You may have heard of Boris Johnson.   He’s sometimes been described as “Britain’s Donald Trump.”   On his recent visit to England, Trump expressed the opinion that Boris would make “a great prime minister.”   A poll earlier this week showed him to be the favorite to succeed Theresa May.   Donald Trump and Boris Johnson have known each other for some time and are good friends.

Boris served two terms as a very successful Mayor of London.   More recently, he was Britain’s Foreign Secretary, the equivalent of Secretary of State.

He resigned a few weeks ago over Brexit.   His objection, supported by many, is that Mrs. May, the Prime Minister, seems to want to compromise with the European Union.   This would not deliver the Brexit (total independence) from the EU that was promised after the referendum over two years ago.   There is still no agreement between the UK and the EU over future trade.   Boris Johnson’s point is that the United Kingdom doesn’t need one – that new trade deals can be signed after breaking away from Brussels.   Have faith – it will all work out.

I must admit to sympathy with his stance.   Get out quick.   Don’t hesitate.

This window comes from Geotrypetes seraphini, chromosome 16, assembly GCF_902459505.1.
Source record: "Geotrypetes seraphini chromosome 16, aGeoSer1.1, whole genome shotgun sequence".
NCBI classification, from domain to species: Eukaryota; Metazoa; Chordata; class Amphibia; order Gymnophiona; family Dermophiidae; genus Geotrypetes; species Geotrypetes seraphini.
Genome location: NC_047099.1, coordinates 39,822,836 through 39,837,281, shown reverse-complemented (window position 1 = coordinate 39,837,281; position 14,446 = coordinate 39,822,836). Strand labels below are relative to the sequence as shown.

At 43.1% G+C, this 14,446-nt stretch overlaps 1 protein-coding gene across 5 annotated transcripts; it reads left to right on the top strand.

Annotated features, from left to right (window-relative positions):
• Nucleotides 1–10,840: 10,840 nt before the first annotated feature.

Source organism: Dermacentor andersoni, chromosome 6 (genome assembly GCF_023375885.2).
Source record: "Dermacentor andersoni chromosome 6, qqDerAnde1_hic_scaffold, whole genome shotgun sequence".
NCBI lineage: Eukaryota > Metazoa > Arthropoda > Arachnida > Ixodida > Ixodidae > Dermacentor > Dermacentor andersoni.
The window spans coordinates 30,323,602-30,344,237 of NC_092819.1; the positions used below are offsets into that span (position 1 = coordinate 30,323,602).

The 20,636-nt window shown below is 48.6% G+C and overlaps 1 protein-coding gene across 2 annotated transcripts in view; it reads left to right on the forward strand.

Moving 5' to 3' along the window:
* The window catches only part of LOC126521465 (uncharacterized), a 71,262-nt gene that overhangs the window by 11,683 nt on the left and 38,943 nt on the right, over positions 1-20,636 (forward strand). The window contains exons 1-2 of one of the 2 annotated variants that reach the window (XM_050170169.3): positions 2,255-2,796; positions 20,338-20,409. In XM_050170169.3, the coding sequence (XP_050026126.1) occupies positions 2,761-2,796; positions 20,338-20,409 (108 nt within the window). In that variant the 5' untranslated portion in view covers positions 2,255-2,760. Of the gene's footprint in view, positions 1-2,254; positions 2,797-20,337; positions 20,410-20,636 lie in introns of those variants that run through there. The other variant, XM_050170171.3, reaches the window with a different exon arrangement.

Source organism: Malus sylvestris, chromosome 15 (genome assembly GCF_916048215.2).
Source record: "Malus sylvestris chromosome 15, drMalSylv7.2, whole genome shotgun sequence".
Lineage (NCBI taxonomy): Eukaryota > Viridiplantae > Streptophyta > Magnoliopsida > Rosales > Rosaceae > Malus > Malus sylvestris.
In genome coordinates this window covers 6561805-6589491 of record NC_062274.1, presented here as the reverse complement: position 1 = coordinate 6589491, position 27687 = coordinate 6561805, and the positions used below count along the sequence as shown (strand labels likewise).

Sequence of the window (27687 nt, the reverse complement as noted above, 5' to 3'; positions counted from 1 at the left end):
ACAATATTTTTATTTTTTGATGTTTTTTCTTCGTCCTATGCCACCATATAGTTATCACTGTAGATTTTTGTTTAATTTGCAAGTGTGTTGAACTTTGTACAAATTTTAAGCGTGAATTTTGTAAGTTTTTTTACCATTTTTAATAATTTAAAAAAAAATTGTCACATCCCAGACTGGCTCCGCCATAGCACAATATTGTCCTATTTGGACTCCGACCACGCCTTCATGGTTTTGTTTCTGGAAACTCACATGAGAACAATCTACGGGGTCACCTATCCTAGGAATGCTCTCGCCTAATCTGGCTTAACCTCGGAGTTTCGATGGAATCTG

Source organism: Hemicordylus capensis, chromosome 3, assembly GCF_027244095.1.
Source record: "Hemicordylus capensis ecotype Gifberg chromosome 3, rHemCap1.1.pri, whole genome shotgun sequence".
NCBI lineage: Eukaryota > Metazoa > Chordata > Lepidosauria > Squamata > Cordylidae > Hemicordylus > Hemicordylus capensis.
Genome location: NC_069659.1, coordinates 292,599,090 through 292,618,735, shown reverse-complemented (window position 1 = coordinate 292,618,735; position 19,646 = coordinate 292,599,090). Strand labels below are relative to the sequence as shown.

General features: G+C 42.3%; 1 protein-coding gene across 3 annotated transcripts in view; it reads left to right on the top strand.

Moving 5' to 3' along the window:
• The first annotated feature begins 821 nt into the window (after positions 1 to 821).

His book on Churchill was written a few years ago and published in 2014.   I’m now reading chapter 17 (there are 23 chapters).   The chapter is titled “The Wooing of America” and details Churchill’s relationship with Franklin Roosevelt.   His single-minded mission was to bring the United States into the war against Hitler.   At their first wartime meeting, the two leaders were concerned that Hitler had recently invaded Russia.   But Churchill knew that after Russia, he would come after Britain; and that if Britain fell and Hitler sank the Royal Navy, America would be next.   The whole world would very quickly descend into the barbarism of fascism.

A lot was at stake when they met in Newfoundland on August 10th, 1941.   This was the handshake that was to change the history of the twentieth century.

“As he stretches out that elegant white hand he knows he is reaching for his only lifeline; and yet there is nothing about him to convey the gloom of his position.   On the contrary, his face is suddenly wreathed in smiles, babyish, irresistible.